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Issue #1759      November 30, 2016

Wounded Knee III in the making?

“As darkness does not come at once, neither does oppression. In both instances there’s twilight where everything remains seemingly unchanged, and it is in such twilight that we must be aware of change in the air, however slight, lest we become unwitting victims of the darkness.”

The struggle at Standing Rock, North Dakota, between the Sioux people and their supporters and the oil corporations and banks trying to run a dangerous pipeline for filthy Bakkan crude oil through their sacred lands and underneath the Missouri River was cranked up to a new level of violence last week and in ensuing days as National Guard troops and the Morton County Sheriff’s Department, bolstered by volunteers from various other police departments conducted an all-night attack using maximum violence, including flash-bang concussion grenades, rubber bullets, mace, tear gas and three water cannons – this at a time the temperature on the prairie had fallen to a low of 22 degrees Fahrenheit (5 Celsius).

The casualties of this one-sided battle against peaceful protesters on a bridge were enormous, with some 300 of the estimated 400 protesting water protectors, both native people and non-native supporters, injured, 26 of them seriously. There was evidence that police were aiming rubber bullets at protesters’ heads and groins to inflict maximum pain and damage, with eight of the injured hospitalised, including a 13-year-old girl shot in the face, whose eye was reportedly damaged.

The gravest injuries were a tribal elder who suffered a cardiac arrest, and Sophia Wolansky, a 21-year-old New York City resident who had come to back the Standing Rock Sioux in their struggle to halt construction of the pipeline. She was hit in the arm by a flash-bang grenade thrown at her by a Morton County Sheriff’s deputy, which blew up on impact, blowing away the flesh and muscle and some of the nerves the length of her forearm and some bone of the elbow joint. She has been evacuated to a hospital in Minneapolis where physicians and nurses are fighting to save her arm and hand from an amputation.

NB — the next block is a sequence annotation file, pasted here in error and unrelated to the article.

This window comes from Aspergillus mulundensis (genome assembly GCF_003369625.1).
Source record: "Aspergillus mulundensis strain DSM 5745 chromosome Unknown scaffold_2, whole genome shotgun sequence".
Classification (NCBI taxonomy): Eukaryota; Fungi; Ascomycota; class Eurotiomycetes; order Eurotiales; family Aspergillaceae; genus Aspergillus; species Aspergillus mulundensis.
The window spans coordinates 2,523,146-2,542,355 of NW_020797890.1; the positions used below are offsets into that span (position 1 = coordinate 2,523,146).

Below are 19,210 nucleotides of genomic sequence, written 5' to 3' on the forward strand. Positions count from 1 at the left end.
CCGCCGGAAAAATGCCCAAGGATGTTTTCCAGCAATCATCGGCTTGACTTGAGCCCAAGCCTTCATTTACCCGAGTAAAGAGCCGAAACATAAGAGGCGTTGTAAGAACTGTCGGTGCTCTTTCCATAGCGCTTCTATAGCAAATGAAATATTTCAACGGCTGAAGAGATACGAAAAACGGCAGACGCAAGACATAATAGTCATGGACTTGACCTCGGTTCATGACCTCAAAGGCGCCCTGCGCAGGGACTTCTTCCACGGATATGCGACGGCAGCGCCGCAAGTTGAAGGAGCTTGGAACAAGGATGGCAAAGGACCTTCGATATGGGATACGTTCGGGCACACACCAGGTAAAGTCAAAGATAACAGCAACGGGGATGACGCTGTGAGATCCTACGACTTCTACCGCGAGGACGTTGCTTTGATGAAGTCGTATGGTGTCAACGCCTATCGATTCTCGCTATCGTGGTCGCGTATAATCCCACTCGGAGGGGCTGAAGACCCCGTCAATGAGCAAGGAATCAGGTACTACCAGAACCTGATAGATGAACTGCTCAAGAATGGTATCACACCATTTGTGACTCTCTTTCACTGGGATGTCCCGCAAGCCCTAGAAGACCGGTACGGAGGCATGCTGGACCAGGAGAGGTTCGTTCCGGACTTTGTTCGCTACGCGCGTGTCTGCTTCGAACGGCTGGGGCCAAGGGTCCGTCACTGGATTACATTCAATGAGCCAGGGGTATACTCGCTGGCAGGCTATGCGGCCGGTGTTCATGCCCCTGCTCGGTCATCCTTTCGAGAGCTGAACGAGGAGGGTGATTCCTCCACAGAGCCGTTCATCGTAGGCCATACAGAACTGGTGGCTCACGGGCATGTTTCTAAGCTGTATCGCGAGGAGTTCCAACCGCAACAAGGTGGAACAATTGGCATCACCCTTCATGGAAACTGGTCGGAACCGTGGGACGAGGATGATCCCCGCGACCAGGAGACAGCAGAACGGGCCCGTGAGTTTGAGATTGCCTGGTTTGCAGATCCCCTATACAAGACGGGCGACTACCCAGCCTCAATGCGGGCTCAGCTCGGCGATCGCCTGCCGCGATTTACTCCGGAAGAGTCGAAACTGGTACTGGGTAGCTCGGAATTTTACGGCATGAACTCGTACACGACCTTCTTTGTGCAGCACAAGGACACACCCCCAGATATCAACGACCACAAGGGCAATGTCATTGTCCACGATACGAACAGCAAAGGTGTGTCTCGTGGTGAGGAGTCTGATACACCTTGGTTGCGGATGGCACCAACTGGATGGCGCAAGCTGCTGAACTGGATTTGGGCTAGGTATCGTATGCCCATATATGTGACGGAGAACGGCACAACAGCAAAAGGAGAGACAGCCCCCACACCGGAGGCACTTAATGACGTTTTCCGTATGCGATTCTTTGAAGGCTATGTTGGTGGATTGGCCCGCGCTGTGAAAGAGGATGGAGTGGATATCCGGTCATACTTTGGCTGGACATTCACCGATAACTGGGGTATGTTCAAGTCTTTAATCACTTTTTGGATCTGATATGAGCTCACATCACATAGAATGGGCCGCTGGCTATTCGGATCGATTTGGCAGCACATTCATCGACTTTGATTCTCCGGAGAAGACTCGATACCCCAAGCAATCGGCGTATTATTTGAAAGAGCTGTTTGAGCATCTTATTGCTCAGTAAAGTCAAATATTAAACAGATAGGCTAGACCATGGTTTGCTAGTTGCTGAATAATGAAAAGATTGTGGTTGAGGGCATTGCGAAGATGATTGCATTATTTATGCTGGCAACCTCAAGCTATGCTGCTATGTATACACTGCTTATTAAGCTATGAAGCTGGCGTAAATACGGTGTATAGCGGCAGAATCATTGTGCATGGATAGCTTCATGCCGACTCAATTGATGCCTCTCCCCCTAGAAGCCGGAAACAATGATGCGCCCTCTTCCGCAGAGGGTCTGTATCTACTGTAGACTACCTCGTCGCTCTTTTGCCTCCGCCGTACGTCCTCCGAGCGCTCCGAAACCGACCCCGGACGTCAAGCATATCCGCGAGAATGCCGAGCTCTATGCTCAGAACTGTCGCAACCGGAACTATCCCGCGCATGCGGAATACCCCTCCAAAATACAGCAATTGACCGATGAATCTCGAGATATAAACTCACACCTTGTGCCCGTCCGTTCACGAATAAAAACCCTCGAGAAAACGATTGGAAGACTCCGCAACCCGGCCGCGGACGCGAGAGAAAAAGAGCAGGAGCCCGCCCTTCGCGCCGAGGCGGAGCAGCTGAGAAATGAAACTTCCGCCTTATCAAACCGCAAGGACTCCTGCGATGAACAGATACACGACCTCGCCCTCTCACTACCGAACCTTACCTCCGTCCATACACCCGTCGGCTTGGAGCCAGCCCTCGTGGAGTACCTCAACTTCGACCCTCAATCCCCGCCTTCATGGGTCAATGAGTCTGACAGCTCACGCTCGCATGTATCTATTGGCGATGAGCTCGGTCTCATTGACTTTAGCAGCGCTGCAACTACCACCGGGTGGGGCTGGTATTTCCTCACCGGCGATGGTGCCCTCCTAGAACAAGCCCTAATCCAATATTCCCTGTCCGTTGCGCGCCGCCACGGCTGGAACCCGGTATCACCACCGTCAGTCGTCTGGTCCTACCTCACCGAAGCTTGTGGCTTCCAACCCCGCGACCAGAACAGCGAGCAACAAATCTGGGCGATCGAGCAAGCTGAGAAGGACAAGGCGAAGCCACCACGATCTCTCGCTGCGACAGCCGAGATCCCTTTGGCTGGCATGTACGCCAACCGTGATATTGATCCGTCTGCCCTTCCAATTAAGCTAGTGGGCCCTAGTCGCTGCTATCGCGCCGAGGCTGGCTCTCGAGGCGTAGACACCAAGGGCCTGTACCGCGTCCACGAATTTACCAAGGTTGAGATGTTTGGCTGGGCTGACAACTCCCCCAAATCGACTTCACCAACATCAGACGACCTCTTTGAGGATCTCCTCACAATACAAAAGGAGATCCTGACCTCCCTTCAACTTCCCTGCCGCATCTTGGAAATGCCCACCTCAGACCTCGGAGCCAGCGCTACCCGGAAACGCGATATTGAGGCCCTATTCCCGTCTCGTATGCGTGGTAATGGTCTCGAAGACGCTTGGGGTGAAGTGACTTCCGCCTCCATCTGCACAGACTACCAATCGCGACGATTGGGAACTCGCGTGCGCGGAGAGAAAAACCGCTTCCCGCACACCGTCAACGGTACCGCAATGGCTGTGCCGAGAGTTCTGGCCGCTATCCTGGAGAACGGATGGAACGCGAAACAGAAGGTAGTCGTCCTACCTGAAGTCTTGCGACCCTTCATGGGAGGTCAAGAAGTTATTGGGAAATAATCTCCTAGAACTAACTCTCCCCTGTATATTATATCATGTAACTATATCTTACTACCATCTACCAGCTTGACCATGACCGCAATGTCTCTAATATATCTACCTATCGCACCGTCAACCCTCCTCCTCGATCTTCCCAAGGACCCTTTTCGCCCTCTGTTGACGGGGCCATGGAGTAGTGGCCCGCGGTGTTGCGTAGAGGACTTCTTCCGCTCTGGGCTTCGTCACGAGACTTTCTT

Wolansky’s father Wayne, a 61-year old lawyer in New York, angrily called on the government to put a halt to the violent repression at Standing Rock. He said of his daughter’s injury, which was the result of a flash-bang concussion grenade being thrown directly at her, “This is the wound of someone who’s a warrior, who was sent to fight in a war,” Wayne said. “It’s not supposed to be a war. She’s peacefully trying to get people to not destroy the water supply. And they’re trying to kill her.” Concussion grenades are not supposed to be used to target people.

The latest attack, which has been rightly condemned by UN human rights observers as an atrocity, harks back to the simultaneous country-wide crushing of the Occupy movement occupations in cities across the US during early November, 2011, when local police aided in some cases by armed federal parks police, assaulted occupiers with maximum violence, almost always at night, barring the media from witnessing their deliberate and coordinated over-the-top violence.

In that case, an aggressive campaign of legal discovery by the Partnership for Civil Justice using the Freedom of Information Act resulted in the unearthing of documents from both the Department of Homeland Security and the FBI proving there had been a concerted campaign by those federal agencies to coordinate the crushing of the Occupy Movement. That campaign urged police to use maximum violence, to operate at night, and to share the results of their attacks with other city police departments so that tactics of repression that “worked,” could be replicated.